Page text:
Table of Contents

Handbook on Teaching and Learning in Political Science and International Relations

Handbook on Teaching and Learning in Political Science and International Relations

Edited by John Ishiyama, William J. Miller and Eszter Simon

With a focus on providing concrete teaching strategies for scholars, the Handbook on Teaching and Learning in Political Science and International Relations blends both theory and practice in an accessible and clear manner. In an effort to help faculty excel as classroom teachers, the expert contributors offer representation from various types of institutions located throughout the world. Split into three distinct parts, this book discusses curriculum and course design, teaching subject areas and in class teaching techniques.

Chapter 28: Group work in political science: how to get collaboration into the classroom

Bobbi Gentry

Subjects: education, teaching and learning, politics and public policy, international relations


When we consider the variety of tools in the pedagogical toolbox, as faculty we often consider group work with both excitement and hesitation. Students consider group work a mixed bag depending on which group they are a part of, and faculty worry about conflicts that may arise as a result of group assignments. Successful group work assignments highlight collaboration, set expectations, build on the strengths of students, provide opportunities for every student to contribute and encourage interpersonal skills that students will use in their future. Group work requires some careful consideration on the part of faculty to attempt to address biases that students might have coming into the work. Successful group work assignments will encourage students to collaborate, communicate and engage in higher order thinking. Group work in the political science classroom is an opportunity to create an active learning environment and encourages the development of collaborative skills. Faculty should carefully construct assignments that are meant for a group and consider discovery or problem based assignments to make group work a success.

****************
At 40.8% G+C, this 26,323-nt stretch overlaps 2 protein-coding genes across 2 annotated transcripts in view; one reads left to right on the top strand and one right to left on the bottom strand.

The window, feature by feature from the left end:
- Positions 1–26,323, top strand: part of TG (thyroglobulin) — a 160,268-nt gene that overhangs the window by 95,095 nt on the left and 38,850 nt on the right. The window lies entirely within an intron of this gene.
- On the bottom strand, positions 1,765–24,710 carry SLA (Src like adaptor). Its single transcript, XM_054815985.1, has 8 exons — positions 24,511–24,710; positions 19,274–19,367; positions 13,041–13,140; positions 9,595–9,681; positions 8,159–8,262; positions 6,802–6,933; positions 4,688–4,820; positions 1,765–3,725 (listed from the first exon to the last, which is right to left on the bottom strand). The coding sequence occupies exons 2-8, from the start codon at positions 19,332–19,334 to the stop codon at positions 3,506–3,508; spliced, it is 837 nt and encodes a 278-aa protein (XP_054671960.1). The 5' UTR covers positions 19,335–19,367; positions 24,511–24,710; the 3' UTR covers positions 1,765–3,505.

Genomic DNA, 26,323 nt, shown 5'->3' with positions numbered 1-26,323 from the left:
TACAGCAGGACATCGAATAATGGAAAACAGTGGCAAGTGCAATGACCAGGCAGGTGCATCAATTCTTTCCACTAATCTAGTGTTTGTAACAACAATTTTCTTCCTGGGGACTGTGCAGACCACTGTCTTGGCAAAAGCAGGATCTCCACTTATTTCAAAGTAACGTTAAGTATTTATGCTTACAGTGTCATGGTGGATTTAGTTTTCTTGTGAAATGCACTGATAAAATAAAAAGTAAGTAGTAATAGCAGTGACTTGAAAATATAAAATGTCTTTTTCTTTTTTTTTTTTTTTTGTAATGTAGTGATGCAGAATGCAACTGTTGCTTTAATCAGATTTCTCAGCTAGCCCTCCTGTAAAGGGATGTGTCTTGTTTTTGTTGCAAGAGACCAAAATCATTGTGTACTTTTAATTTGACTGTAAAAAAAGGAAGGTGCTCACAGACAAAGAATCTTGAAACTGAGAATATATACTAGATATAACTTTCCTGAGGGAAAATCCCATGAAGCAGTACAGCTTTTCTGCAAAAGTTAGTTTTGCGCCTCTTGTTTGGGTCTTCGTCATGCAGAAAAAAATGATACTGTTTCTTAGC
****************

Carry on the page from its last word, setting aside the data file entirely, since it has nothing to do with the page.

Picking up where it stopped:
You are not authenticated to view the full text of this chapter or article.

Elgaronline requires a subscription or purchase to access the full text of books or journals. Please login through your library system or with your personal username and password on the homepage.

Non-subscribers can freely search the site, view abstracts/ extracts and download selected front matter and introductory chapters for personal use.

Your library may not have purchased all subject areas. If you are authenticated and think you should have access to this title, please contact your librarian.

Further information